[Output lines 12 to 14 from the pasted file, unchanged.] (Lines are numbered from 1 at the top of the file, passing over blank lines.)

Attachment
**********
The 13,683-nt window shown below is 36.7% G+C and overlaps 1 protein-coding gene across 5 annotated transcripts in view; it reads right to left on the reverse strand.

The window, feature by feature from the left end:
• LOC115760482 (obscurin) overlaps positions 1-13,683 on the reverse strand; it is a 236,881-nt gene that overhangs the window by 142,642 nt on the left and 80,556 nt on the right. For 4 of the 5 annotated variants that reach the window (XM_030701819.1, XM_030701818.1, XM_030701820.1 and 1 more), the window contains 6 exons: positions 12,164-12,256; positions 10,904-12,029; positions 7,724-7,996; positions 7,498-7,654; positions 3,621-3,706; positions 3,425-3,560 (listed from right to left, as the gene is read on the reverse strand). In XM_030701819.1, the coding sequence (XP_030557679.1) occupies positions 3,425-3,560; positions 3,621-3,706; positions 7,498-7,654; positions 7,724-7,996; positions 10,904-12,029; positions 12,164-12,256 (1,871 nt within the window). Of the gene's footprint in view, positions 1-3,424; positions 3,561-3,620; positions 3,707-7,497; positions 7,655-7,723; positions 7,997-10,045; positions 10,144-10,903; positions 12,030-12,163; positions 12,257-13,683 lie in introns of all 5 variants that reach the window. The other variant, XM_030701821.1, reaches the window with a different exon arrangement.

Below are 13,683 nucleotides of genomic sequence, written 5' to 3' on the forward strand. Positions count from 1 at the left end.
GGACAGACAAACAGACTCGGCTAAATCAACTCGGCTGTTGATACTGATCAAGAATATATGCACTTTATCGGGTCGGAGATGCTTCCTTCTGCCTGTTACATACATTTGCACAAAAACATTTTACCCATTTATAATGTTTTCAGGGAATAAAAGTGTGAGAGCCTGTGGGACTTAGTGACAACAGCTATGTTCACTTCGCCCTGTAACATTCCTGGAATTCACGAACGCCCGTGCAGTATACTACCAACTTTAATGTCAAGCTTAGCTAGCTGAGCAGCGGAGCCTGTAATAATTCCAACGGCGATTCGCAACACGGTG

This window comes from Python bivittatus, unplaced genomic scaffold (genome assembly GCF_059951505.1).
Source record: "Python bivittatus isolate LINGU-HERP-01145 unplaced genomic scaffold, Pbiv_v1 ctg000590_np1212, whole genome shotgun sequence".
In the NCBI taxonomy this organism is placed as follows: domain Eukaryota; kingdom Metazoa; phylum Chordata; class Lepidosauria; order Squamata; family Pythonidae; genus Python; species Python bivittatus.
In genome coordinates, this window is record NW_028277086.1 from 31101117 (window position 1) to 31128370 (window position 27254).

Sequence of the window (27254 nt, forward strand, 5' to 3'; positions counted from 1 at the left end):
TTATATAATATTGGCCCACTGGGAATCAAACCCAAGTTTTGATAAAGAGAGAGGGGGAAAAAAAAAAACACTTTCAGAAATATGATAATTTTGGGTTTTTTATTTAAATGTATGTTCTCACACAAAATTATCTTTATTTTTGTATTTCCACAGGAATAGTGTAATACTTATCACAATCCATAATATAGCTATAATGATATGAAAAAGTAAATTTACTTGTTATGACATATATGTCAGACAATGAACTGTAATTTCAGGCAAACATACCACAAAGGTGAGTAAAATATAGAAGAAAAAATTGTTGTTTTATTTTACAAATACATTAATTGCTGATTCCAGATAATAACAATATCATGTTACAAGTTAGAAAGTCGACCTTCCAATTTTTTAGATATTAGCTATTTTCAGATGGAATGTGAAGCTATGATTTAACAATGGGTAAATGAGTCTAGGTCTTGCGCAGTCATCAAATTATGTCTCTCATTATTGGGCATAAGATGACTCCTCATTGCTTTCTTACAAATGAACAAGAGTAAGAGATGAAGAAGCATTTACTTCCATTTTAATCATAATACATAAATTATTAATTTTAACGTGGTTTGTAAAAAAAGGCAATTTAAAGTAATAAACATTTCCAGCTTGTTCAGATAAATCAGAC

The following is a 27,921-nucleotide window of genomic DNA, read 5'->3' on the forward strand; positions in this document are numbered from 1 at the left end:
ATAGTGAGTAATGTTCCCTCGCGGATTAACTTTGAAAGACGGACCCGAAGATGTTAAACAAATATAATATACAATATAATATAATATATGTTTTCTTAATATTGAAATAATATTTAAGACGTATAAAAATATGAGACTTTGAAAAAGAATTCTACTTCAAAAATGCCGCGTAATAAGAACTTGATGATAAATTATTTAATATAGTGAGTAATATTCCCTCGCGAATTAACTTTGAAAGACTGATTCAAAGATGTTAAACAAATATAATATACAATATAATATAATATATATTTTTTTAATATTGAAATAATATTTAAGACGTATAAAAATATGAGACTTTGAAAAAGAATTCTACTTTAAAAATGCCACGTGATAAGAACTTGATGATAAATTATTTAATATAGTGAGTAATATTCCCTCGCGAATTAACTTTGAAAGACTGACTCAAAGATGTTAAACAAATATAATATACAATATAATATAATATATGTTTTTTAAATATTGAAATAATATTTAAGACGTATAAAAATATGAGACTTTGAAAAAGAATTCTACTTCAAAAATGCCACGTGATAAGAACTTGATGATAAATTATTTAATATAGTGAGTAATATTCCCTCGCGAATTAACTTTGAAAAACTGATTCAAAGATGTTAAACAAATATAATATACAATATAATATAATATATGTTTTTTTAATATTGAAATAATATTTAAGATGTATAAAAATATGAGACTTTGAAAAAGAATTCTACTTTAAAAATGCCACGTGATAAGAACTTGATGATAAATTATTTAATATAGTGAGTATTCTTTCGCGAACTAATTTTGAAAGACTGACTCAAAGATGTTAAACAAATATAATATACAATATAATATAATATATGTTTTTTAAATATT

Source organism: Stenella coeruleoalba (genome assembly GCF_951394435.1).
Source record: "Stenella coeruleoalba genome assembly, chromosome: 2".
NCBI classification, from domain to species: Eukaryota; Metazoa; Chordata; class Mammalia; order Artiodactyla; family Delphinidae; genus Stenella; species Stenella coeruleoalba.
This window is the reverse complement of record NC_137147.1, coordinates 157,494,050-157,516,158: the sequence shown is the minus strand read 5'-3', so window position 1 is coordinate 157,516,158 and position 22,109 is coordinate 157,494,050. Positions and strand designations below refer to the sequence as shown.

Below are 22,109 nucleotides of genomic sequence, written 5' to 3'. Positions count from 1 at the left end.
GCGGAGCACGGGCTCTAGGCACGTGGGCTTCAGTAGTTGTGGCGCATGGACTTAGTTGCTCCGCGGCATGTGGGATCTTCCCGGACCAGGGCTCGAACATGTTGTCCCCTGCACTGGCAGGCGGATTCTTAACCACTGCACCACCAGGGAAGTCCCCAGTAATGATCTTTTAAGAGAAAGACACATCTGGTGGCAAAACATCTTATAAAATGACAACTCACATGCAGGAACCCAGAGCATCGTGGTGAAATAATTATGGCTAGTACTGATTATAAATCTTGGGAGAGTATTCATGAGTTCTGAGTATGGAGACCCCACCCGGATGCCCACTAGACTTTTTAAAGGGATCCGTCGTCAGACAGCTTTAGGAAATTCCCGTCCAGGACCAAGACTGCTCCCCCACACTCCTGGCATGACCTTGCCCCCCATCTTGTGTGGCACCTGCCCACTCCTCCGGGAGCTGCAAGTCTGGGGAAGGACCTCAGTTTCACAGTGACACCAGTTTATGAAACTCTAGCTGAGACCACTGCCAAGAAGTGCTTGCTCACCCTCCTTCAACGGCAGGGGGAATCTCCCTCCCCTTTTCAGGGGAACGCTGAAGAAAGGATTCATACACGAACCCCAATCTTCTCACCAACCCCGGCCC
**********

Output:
The following is a 27,921-nucleotide window of genomic DNA, read 5'->3' on the forward strand; positions in this document are numbered from 1 at the left end:
ATAGTGAGTAATGTTCCCTCGCGGATTAACTTTGAAAGACGGACCCGAAGATGTTAAACAAATATAATATACAATATAATATAATATATGTTTTCTTAATATTGAAATAATATTTAAGACGTATAAAAATATGAGACTTTGAAAAAGAATTCTACTTCAAAAATGCCGCGTAATAAGAACTTGATGATAAATTATTTAATATAGTGAGTAATATTCCCTCGCGAATTAACTTTGAAAGACTGATTCAAAGATGTTAAACAAATATAATATACAATATAATATAATATATATTTTTTTAATATTGAAATAATATTTAAGACGTATAAAAATATGAGACTTTGAAAAAGAATTCTACTTTAAAAATGCCACGTGATAAGAACTTGATGATAAATTATTTAATATAGTGAGTAATATTCCCTCGCGAATTAACTTTGAAAGACTGACTCAAAGATGTTAAACAAATATAATATACAATATAATATAATATATGTTTTTTAAATATTGAAATAATATTTAAGACGTATAAAAATATGAGACTTTGAAAAAGAATTCTACTTCAAAAATGCCACGTGATAAGAACTTGATGATAAATTATTTAATATAGTGAGTAATATTCCCTCGCGAATTAACTTTGAAAAACTGATTCAAAGATGTTAAACAAATATAATATACAATATAATATAATATATGTTTTTTTAATATTGAAATAATATTTAAGATGTATAAAAATATGAGACTTTGAAAAAGAATTCTACTTTAAAAATGCCACGTGATAAGAACTTGATGATAAATTATTTAATATAGTGAGTATTCTTTCGCGAACTAATTTTGAAAGACTGACTCAAAGATGTTAAACAAATATAATATACAATATAATATAATATATGTTTTTTAAATATT

Source organism: Stenella coeruleoalba (genome assembly GCF_951394435.1).